• What if it is dichotomous, as with most epidemiologic studies
where we are looking at illness or similar entities measured on a
dichotomous scale?
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Logistic Regression
• Y is now a dichotomous variable
• Clearly we can only talk about proportions (probabilities) of Y
being 1 or 0 as something we can predict
• Transforming Y to the logistic function, would help this
(mathematical derivation of why this is feasible or desirable is
available in many texts: e.g. Hosmer and Lemeshow – Applied
Logistic Regression)
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Derivation of the logistic model
• Let (x)=(e0+  1X)/(1+ e  0+  1X)
• The logit transformation
– g(x)=ln [(x)/(1- (x))]
– g(x) =  0+  1X
– linear regression for g(x)
• Original outcome y
• Distribution of y not Normal
• y= (x)+ε
• ε=1- (x) with prob. (x) when y=1
• ε=-(x) with prob 1- (x) when y=0
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Logistic regression
• Analysis steps
• n independent pairs (xi,yi)
• estimate regression coefficients and
goodness of fit of the model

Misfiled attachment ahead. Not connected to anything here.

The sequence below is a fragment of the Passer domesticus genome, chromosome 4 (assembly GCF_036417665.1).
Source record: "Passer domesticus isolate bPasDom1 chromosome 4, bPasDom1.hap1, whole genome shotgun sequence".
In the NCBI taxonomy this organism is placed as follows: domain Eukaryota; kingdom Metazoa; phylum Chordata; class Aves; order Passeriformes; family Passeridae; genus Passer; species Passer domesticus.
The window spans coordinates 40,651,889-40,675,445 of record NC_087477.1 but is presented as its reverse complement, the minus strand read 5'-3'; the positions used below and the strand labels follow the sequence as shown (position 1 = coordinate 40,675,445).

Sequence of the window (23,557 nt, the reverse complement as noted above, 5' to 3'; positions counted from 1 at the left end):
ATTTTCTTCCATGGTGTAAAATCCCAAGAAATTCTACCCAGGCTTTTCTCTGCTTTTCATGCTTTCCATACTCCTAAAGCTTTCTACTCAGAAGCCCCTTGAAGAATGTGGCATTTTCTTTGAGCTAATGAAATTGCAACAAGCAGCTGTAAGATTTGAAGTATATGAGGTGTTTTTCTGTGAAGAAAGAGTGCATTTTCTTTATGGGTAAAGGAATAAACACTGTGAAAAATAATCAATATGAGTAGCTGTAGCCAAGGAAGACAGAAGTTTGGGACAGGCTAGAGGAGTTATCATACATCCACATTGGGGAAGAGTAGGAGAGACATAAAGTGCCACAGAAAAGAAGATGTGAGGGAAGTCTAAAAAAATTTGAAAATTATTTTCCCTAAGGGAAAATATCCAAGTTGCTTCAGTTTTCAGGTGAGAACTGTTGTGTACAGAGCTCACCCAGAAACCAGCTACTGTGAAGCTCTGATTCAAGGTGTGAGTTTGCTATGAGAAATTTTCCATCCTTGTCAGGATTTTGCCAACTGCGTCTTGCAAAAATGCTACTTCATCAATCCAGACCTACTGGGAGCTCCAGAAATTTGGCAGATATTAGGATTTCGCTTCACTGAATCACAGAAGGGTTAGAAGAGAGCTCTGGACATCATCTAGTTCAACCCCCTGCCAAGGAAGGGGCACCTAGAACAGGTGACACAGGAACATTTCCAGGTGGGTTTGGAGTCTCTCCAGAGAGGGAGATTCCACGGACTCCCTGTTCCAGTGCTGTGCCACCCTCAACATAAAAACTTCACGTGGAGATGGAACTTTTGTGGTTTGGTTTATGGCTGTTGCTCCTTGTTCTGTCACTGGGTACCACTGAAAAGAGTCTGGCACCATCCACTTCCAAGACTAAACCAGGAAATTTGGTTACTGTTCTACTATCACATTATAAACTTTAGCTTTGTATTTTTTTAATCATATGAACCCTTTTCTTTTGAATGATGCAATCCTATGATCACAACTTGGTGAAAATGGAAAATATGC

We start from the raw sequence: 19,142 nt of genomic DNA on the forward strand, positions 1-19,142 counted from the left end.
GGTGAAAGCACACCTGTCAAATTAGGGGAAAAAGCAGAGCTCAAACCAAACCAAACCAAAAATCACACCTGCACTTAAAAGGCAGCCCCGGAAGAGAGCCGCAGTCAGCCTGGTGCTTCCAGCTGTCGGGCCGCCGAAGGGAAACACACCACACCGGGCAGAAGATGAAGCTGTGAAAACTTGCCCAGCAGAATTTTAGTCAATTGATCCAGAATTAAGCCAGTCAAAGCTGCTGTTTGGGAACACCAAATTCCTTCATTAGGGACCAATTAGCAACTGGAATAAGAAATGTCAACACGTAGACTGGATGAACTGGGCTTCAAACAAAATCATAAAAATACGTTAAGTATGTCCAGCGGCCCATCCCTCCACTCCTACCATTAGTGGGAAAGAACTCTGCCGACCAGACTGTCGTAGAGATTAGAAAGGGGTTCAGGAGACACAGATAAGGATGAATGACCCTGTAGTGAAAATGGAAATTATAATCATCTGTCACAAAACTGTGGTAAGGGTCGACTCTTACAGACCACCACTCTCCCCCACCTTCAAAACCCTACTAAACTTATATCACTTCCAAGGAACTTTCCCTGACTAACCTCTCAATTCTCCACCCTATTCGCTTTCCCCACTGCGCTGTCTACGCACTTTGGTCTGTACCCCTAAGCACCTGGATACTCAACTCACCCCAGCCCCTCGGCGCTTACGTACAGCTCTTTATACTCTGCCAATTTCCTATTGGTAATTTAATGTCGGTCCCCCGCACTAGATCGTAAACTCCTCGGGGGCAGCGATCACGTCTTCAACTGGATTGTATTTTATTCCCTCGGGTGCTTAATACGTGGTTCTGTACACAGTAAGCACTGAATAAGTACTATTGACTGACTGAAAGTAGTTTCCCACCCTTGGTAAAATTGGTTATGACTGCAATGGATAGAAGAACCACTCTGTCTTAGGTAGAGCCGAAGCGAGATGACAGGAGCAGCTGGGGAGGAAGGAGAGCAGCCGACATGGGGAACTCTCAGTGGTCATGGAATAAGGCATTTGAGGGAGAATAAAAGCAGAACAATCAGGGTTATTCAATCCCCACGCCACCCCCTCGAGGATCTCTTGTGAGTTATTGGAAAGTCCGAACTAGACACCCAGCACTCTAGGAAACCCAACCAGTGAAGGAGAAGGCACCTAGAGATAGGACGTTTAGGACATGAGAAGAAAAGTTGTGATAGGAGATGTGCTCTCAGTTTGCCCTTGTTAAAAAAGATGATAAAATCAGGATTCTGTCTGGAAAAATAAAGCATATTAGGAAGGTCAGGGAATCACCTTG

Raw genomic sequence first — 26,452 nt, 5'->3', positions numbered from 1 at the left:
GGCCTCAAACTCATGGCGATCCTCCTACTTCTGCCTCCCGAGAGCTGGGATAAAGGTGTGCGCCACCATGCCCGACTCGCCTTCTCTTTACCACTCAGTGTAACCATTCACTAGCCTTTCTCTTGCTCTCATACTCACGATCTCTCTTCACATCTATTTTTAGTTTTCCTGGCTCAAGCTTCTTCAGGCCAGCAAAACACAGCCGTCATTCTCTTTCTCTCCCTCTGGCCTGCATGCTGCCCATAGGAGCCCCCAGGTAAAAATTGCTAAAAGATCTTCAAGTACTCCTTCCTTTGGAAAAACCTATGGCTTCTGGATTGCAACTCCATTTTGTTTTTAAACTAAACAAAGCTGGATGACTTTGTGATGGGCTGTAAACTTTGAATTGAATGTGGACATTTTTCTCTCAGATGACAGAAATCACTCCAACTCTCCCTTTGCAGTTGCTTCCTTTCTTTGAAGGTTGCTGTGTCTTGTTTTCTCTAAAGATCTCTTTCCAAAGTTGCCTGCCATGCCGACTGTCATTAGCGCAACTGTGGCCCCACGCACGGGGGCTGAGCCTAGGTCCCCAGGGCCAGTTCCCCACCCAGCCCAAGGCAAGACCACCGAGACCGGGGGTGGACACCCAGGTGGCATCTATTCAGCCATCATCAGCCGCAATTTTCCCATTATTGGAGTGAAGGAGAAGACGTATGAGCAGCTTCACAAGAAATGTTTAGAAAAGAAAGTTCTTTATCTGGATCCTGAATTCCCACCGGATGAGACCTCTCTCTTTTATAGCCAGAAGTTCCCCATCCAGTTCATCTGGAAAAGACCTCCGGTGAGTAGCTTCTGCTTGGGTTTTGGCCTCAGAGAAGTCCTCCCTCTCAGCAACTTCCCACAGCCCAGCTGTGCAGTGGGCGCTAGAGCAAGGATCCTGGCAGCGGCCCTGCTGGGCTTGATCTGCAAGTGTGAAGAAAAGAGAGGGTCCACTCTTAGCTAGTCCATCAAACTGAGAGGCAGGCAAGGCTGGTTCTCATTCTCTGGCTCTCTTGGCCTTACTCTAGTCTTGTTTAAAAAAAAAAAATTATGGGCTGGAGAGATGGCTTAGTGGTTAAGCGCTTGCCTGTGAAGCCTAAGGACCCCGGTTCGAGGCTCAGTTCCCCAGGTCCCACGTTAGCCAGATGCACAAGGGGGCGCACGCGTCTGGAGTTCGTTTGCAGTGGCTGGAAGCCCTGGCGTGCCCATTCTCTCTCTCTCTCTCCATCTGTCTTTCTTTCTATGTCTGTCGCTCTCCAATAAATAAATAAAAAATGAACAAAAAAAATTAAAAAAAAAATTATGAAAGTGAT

• linear regression - least squares
• maximum likelihood if y normally distributed
• logistic regression -maximum likelihood
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Logistic regression
• Maximum likelihood method
– Given a parametric model, the maximum
likelihood estimates for a set of parameters
maximizes the probability of obtaining the
observed data
• The likelihood function = joint probability of
observations under the given probability
distribution
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Logistic Regression
• P(Y=1|x) = (x)
• P(Y=0|x) = 1-(x)
• Prob. For observation (xi,yi)
– (xi) if yi=1
– 1-(xi) if yi=0
– (xi)yi(1-(xi))1-yi in general
• For n observations, the joint probability (because independent)
– Prod [(xi)yi(1-(xi))1-yi ]